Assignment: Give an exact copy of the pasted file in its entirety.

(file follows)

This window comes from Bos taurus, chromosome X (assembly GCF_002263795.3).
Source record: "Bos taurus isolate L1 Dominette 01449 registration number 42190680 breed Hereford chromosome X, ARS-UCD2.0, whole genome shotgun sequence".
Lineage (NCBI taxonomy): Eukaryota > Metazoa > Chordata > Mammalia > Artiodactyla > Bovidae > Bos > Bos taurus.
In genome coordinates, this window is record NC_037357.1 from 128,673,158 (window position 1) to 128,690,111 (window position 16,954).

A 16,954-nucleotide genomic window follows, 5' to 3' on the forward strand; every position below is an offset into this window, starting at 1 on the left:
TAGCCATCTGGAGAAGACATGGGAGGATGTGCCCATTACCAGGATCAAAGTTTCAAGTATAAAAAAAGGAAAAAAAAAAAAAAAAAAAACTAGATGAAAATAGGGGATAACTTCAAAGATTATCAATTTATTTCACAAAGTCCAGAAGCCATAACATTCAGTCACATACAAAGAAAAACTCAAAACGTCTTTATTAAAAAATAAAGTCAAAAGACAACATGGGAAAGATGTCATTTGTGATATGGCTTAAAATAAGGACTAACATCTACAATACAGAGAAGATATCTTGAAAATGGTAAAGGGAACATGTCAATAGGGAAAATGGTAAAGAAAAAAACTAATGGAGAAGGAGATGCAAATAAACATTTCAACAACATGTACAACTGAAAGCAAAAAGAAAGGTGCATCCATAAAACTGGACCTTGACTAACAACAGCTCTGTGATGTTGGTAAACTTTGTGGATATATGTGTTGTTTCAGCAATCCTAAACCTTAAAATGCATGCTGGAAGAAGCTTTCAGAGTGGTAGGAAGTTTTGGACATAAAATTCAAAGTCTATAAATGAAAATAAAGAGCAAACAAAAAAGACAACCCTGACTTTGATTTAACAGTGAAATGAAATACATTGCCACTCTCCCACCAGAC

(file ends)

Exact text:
This window comes from Bos taurus, chromosome X (assembly GCF_002263795.3).
Source record: "Bos taurus isolate L1 Dominette 01449 registration number 42190680 breed Hereford chromosome X, ARS-UCD2.0, whole genome shotgun sequence".
Lineage (NCBI taxonomy): Eukaryota > Metazoa > Chordata > Mammalia > Artiodactyla > Bovidae > Bos > Bos taurus.
In genome coordinates, this window is record NC_037357.1 from 128,673,158 (window position 1) to 128,690,111 (window position 16,954).

A 16,954-nucleotide genomic window follows, 5' to 3' on the forward strand; every position below is an offset into this window, starting at 1 on the left:
TAGCCATCTGGAGAAGACATGGGAGGATGTGCCCATTACCAGGATCAAAGTTTCAAGTATAAAAAAAGGAAAAAAAAAAAAAAAAAAAACTAGATGAAAATAGGGGATAACTTCAAAGATTATCAATTTATTTCACAAAGTCCAGAAGCCATAACATTCAGTCACATACAAAGAAAAACTCAAAACGTCTTTATTAAAAAATAAAGTCAAAAGACAACATGGGAAAGATGTCATTTGTGATATGGCTTAAAATAAGGACTAACATCTACAATACAGAGAAGATATCTTGAAAATGGTAAAGGGAACATGTCAATAGGGAAAATGGTAAAGAAAAAAACTAATGGAGAAGGAGATGCAAATAAACATTTCAACAACATGTACAACTGAAAGCAAAAAGAAAGGTGCATCCATAAAACTGGACCTTGACTAACAACAGCTCTGTGATGTTGGTAAACTTTGTGGATATATGTGTTGTTTCAGCAATCCTAAACCTTAAAATGCATGCTGGAAGAAGCTTTCAGAGTGGTAGGAAGTTTTGGACATAAAATTCAAAGTCTATAAATGAAAATAAAGAGCAAACAAAAAAGACAACCCTGACTTTGATTTAACAGTGAAATGAAATACATTGCCACTCTCCCACCAGAC